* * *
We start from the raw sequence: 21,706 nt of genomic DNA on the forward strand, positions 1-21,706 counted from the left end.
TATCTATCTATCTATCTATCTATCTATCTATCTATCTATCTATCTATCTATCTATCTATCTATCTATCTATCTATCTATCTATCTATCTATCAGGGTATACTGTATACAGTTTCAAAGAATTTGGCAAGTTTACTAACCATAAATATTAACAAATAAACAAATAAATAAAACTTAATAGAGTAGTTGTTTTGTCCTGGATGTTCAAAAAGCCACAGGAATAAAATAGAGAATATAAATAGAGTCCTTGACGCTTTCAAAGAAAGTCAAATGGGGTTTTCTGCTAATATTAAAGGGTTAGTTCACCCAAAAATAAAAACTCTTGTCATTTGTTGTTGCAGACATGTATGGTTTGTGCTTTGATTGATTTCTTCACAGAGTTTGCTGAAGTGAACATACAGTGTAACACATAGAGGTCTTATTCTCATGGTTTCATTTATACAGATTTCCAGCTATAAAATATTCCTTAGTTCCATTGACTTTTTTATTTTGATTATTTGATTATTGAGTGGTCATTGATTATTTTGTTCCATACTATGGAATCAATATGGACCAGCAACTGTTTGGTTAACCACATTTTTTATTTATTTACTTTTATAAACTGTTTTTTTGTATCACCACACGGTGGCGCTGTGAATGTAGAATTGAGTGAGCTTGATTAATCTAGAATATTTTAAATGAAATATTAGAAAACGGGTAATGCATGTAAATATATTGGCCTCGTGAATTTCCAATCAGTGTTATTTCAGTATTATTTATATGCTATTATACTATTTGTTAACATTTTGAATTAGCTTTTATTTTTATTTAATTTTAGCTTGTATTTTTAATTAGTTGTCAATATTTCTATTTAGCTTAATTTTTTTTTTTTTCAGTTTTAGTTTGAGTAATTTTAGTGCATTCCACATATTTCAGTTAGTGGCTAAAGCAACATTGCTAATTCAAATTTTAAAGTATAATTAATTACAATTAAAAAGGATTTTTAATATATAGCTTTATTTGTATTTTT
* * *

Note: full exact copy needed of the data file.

We start from the raw sequence: 21,706 nt of genomic DNA on the forward strand, positions 1-21,706 counted from the left end.
TATCTATCTATCTATCTATCTATCTATCTATCTATCTATCTATCTATCTATCTATCTATCTATCTATCTATCTATCTATCTATCTATCTATCAGGGTATACTGTATACAGTTTCAAAGAATTTGGCAAGTTTACTAACCATAAATATTAACAAATAAACAAATAAATAAAACTTAATAGAGTAGTTGTTTTGTCCTGGATGTTCAAAAAGCCACAGGAATAAAATAGAGAATATAAATAGAGTCCTTGACGCTTTCAAAGAAAGTCAAATGGGGTTTTCTGCTAATATTAAAGGGTTAGTTCACCCAAAAATAAAAACTCTTGTCATTTGTTGTTGCAGACATGTATGGTTTGTGCTTTGATTGATTTCTTCACAGAGTTTGCTGAAGTGAACATACAGTGTAACACATAGAGGTCTTATTCTCATGGTTTCATTTATACAGATTTCCAGCTATAAAATATTCCTTAGTTCCATTGACTTTTTTATTTTGATTATTTGATTATTGAGTGGTCATTGATTATTTTGTTCCATACTATGGAATCAATATGGACCAGCAACTGTTTGGTTAACCACATTTTTTATTTATTTACTTTTATAAACTGTTTTTTTGTATCACCACACGGTGGCGCTGTGAATGTAGAATTGAGTGAGCTTGATTAATCTAGAATATTTTAAATGAAATATTAGAAAACGGGTAATGCATGTAAATATATTGGCCTCGTGAATTTCCAATCAGTGTTATTTCAGTATTATTTATATGCTATTATACTATTTGTTAACATTTTGAATTAGCTTTTATTTTTATTTAATTTTAGCTTGTATTTTTAATTAGTTGTCAATATTTCTATTTAGCTTAATTTTTTTTTTTTTCAGTTTTAGTTTGAGTAATTTTAGTGCATTCCACATATTTCAGTTAGTGGCTAAAGCAACATTGCTAATTCAAATTTTAAAGTATAATTAATTACAATTAAAAAGGATTTTTAATATATAGCTTTATTTGTATTTTT